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Customers Have Firms, Interpreters at Their Fingertips

A service being tested helps limited-English speakers talk with some businesses for free.

October 19, 2006|From the Associated Press

SAN FRANCISCO — Judy Tao speaks Mandarin and Taiwanese but not English, making even a quick call to the bank to check her balance a task that requires advance planning and assistance from her English-speaking sister.

So when she heard about a new service that will let her dial up an interpreter who would translate her phone conversations with her bank, the city government and several other businesses for free, she put down her grocery bag to find out more.

"I'm old, and my English is not good," Tao, 70, said through an interpreter on a Chinatown sidewalk. "I know my weakness and I try to be prepared, but sometimes if there's no one to help me, I'm really stuck."

The Your World, Your Language service, a collaboration between telecommunications giant AT&T Inc. and interpretation provider Language Line Services, was launched Wednesday. It is the latest effort by companies and government agencies to reach out to immigrants, tourists and business travelers with limited English proficiency.

The program uses a toll-free telephone number that connects foreign-language speakers to interpreters who can translate Tao's Mandarin ni hao, a Spanish hola or a Korean yeoboseyo into "hello" within seconds and help callers pay utility bills or discuss insurance in the comfort of their own languages.

The pilot program is available for now only in San Francisco, where limited-English-speaking residents such as Tao make up nearly half the population and millions of foreign tourists pass through every year. But AT&T and Language Line Services hope to take it nationwide within the next year and a half.

"Clearly, the demographics of the country are staggering, and we believe once the service is readily available it will be used by millions," said Louis Provenzano, president of Monterey, Calif.-based Language Line Services.

The service is paid for by the companies and organizations that have signed up. The cost can vary, but the average 10-minute phone call comes out to about $15, Provenzano said.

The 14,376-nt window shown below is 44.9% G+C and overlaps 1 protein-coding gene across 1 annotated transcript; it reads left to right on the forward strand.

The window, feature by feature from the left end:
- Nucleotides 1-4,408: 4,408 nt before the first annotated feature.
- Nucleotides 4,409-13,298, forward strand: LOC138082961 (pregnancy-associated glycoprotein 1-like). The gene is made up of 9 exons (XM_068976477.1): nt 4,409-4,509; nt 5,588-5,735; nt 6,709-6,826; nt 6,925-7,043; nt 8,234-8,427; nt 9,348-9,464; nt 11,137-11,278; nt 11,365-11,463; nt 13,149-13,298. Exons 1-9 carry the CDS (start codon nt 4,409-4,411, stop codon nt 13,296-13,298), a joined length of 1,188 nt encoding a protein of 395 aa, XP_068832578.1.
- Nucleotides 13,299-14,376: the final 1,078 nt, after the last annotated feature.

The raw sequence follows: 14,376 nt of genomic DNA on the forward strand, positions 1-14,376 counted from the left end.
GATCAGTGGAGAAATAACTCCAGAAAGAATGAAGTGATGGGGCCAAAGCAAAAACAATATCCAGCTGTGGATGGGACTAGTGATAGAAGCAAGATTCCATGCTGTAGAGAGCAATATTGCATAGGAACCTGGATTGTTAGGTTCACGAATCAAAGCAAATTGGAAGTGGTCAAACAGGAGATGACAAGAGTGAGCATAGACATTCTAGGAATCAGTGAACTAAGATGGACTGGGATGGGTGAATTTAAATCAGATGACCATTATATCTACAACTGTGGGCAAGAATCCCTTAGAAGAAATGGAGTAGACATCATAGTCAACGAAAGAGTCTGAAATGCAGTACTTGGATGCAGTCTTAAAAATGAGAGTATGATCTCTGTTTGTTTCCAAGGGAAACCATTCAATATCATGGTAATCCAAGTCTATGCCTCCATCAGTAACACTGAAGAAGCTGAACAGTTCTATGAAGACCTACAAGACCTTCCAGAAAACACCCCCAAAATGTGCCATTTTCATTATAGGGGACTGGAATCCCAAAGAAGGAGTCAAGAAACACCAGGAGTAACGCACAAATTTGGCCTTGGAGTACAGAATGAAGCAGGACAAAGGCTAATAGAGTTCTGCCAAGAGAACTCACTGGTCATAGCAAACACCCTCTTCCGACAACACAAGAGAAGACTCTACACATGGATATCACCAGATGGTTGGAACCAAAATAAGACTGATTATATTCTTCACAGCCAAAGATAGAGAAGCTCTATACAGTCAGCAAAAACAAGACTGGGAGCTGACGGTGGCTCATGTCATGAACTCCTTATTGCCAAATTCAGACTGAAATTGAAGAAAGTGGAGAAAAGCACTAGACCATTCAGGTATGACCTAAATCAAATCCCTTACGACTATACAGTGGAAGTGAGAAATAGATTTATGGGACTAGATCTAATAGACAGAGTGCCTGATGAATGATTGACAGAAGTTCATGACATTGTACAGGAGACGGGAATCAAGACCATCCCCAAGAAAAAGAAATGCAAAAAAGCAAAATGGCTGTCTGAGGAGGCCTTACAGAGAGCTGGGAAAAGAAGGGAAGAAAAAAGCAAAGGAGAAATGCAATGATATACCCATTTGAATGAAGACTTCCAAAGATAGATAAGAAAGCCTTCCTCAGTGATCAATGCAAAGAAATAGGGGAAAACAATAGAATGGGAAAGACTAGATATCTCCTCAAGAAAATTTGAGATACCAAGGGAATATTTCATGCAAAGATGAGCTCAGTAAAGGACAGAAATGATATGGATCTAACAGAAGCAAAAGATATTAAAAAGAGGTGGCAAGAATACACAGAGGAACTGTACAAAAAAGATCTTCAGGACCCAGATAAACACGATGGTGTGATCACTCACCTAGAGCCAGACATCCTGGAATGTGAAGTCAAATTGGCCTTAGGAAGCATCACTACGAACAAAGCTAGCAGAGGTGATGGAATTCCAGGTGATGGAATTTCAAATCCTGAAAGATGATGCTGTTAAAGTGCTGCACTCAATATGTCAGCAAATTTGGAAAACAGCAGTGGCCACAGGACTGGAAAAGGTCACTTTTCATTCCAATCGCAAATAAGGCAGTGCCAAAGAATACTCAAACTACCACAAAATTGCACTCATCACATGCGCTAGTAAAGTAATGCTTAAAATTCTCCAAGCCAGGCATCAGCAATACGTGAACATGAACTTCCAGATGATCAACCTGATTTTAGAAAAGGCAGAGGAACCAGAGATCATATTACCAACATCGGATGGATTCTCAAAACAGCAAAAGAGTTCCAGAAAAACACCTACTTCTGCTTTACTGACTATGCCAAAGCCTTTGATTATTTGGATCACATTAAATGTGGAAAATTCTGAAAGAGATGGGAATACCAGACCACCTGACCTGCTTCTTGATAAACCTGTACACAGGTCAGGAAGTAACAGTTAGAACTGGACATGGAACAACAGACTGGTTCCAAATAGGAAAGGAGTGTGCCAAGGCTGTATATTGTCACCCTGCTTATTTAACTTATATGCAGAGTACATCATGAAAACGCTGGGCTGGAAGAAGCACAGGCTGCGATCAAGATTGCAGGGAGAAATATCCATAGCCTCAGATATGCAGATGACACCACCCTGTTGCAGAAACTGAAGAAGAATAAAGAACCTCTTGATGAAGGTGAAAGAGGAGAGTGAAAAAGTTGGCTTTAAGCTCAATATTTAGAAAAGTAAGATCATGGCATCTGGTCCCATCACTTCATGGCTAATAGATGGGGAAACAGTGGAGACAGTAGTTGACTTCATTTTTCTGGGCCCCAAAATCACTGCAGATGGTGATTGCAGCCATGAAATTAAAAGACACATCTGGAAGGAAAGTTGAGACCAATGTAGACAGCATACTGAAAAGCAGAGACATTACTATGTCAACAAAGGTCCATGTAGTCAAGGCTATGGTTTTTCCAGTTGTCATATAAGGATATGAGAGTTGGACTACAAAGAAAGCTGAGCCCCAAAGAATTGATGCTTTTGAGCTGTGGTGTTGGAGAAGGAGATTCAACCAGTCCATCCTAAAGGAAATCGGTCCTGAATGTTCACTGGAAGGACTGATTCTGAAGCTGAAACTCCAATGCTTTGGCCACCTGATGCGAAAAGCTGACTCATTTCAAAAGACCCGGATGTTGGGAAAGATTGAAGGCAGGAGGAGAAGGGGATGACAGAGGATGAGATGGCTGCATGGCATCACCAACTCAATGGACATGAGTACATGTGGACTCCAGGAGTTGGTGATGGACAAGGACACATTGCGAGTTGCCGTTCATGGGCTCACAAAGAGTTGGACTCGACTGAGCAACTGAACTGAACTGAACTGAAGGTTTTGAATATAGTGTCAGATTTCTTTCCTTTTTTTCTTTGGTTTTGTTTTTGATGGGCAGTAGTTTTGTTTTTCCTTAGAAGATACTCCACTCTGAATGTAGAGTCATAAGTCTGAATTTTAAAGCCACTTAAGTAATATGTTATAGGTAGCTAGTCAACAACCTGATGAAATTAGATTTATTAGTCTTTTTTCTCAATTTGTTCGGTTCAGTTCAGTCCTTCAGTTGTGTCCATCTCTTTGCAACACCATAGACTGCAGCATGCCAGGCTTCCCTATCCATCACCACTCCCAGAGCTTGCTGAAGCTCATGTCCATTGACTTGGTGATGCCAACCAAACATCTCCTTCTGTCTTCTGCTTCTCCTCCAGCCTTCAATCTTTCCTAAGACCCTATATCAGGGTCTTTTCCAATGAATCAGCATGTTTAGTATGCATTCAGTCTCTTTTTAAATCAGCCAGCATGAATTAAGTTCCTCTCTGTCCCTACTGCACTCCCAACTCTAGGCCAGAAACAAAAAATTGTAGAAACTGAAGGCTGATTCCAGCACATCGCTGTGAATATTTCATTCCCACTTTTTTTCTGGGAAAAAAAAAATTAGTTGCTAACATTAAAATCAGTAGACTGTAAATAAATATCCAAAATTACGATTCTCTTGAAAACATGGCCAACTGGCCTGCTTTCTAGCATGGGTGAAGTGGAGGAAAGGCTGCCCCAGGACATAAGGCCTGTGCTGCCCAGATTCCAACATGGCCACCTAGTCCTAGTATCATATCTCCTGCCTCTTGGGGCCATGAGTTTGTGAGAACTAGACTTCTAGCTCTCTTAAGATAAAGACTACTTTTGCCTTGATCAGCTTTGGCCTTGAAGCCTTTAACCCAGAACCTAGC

As part of their partnership, Language Line Services is providing the interpreters and AT&T is routing calls and maintaining the telephone network.

Language Line already offers over-the-phone interpreters versed in more than 170 languages to government agencies, healthcare institutions, insurers and other companies, including San Antonio-based AT&T.

The difference with the toll-free telephone translator service is that it puts the initiative in the hands of customers, who can contact a business or organization feeling confident their needs will be understood accurately.

The service might be particularly useful for the elderly, who often have to rely on their children or grandchildren for translations, said Helen Comullo, a spokeswoman for the Philippine Consulate General.

"Some of them have a really difficult time trying to make it on their own," Comullo said.

The idea behind Your World, Your Language is not purely philanthropic, though, and came in part from the businesses testing the service, said Jody Garcia, an AT&T vice president for specialty customer care. Frustrated by the uncertain success of multilingual advertising campaigns, the companies wanted a better way to reach a "warm lead," someone who is already interested in a product or service.

"It's clear customers are looking to reach us in the language of their choice," Garcia said. "It's a way for business to grow their bottom line and really value the consumer."

The service will be initially available in eight languages that reflect the diversity of San Francisco: Cantonese, Japanese, Korean, Mandarin, Russian, Spanish, Tagalog and Vietnamese. The range of businesses participating in the pilot program is limited for now and includes Dish Network, Orbitz, the San Francisco Opera, Cingular Wireless and the city government.

For the city, which has struggled to link its diverse array of residents with information such as where to vote and how to find parks, the program was "a perfect match," said Scott Oswald at the mayor's office of neighborhood services.

"Our goal is to reach more and more folks and help them out," said Oswald, explaining that as a public entity the city was invited to take part in the program for free.

Immigrant advocates also see potential in the service. Immigrants have been hamstrung and shut out by the difficulty of communicating over the phone in an unfamiliar language, advocates say. But with the service, they may have an easier time negotiating for what they need, even if it's just satellite television or a new long-distance phone plan.

"Our dysfunctional laws may have immigration authorities still looking for green cards, but major companies are just looking for consumers," said Mark Silverman, director of immigration policy at San Francisco's Immigrant Legal Resource Center. "This shows how interdependent our economy in general is with immigrants who are here."

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